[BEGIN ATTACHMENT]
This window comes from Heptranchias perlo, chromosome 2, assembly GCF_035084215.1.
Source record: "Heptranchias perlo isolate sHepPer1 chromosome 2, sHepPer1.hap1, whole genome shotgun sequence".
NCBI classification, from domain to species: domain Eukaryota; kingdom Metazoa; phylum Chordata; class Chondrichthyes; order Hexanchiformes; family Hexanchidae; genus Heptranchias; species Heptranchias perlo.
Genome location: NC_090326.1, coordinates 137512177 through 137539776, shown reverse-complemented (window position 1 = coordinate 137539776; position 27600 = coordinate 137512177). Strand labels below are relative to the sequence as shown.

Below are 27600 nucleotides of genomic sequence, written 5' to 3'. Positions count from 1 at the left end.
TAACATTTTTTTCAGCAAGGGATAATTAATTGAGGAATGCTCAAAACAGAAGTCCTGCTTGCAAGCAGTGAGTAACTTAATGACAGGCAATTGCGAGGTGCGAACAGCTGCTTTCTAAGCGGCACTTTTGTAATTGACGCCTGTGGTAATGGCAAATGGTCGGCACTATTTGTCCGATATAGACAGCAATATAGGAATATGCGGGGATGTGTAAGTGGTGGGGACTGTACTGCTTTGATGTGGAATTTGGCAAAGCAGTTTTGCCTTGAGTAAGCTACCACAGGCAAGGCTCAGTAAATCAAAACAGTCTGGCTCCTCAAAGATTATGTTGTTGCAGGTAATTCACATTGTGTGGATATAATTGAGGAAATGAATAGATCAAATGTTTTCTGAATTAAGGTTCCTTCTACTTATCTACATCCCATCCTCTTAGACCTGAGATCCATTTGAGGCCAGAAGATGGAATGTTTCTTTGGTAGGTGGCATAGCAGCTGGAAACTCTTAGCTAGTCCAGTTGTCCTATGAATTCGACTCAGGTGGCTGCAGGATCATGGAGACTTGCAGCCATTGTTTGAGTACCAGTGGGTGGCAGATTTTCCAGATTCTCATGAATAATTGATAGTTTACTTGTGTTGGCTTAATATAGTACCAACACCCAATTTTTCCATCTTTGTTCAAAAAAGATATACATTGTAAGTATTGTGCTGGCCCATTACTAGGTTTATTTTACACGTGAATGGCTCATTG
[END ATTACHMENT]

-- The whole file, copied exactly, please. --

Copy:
This window comes from Heptranchias perlo, chromosome 2, assembly GCF_035084215.1.
Source record: "Heptranchias perlo isolate sHepPer1 chromosome 2, sHepPer1.hap1, whole genome shotgun sequence".
NCBI classification, from domain to species: domain Eukaryota; kingdom Metazoa; phylum Chordata; class Chondrichthyes; order Hexanchiformes; family Hexanchidae; genus Heptranchias; species Heptranchias perlo.
Genome location: NC_090326.1, coordinates 137512177 through 137539776, shown reverse-complemented (window position 1 = coordinate 137539776; position 27600 = coordinate 137512177). Strand labels below are relative to the sequence as shown.

Below are 27600 nucleotides of genomic sequence, written 5' to 3'. Positions count from 1 at the left end.
TAACATTTTTTTCAGCAAGGGATAATTAATTGAGGAATGCTCAAAACAGAAGTCCTGCTTGCAAGCAGTGAGTAACTTAATGACAGGCAATTGCGAGGTGCGAACAGCTGCTTTCTAAGCGGCACTTTTGTAATTGACGCCTGTGGTAATGGCAAATGGTCGGCACTATTTGTCCGATATAGACAGCAATATAGGAATATGCGGGGATGTGTAAGTGGTGGGGACTGTACTGCTTTGATGTGGAATTTGGCAAAGCAGTTTTGCCTTGAGTAAGCTACCACAGGCAAGGCTCAGTAAATCAAAACAGTCTGGCTCCTCAAAGATTATGTTGTTGCAGGTAATTCACATTGTGTGGATATAATTGAGGAAATGAATAGATCAAATGTTTTCTGAATTAAGGTTCCTTCTACTTATCTACATCCCATCCTCTTAGACCTGAGATCCATTTGAGGCCAGAAGATGGAATGTTTCTTTGGTAGGTGGCATAGCAGCTGGAAACTCTTAGCTAGTCCAGTTGTCCTATGAATTCGACTCAGGTGGCTGCAGGATCATGGAGACTTGCAGCCATTGTTTGAGTACCAGTGGGTGGCAGATTTTCCAGATTCTCATGAATAATTGATAGTTTACTTGTGTTGGCTTAATATAGTACCAACACCCAATTTTTCCATCTTTGTTCAAAAAAGATATACATTGTAAGTATTGTGCTGGCCCATTACTAGGTTTATTTTACACGTGAATGGCTCATTG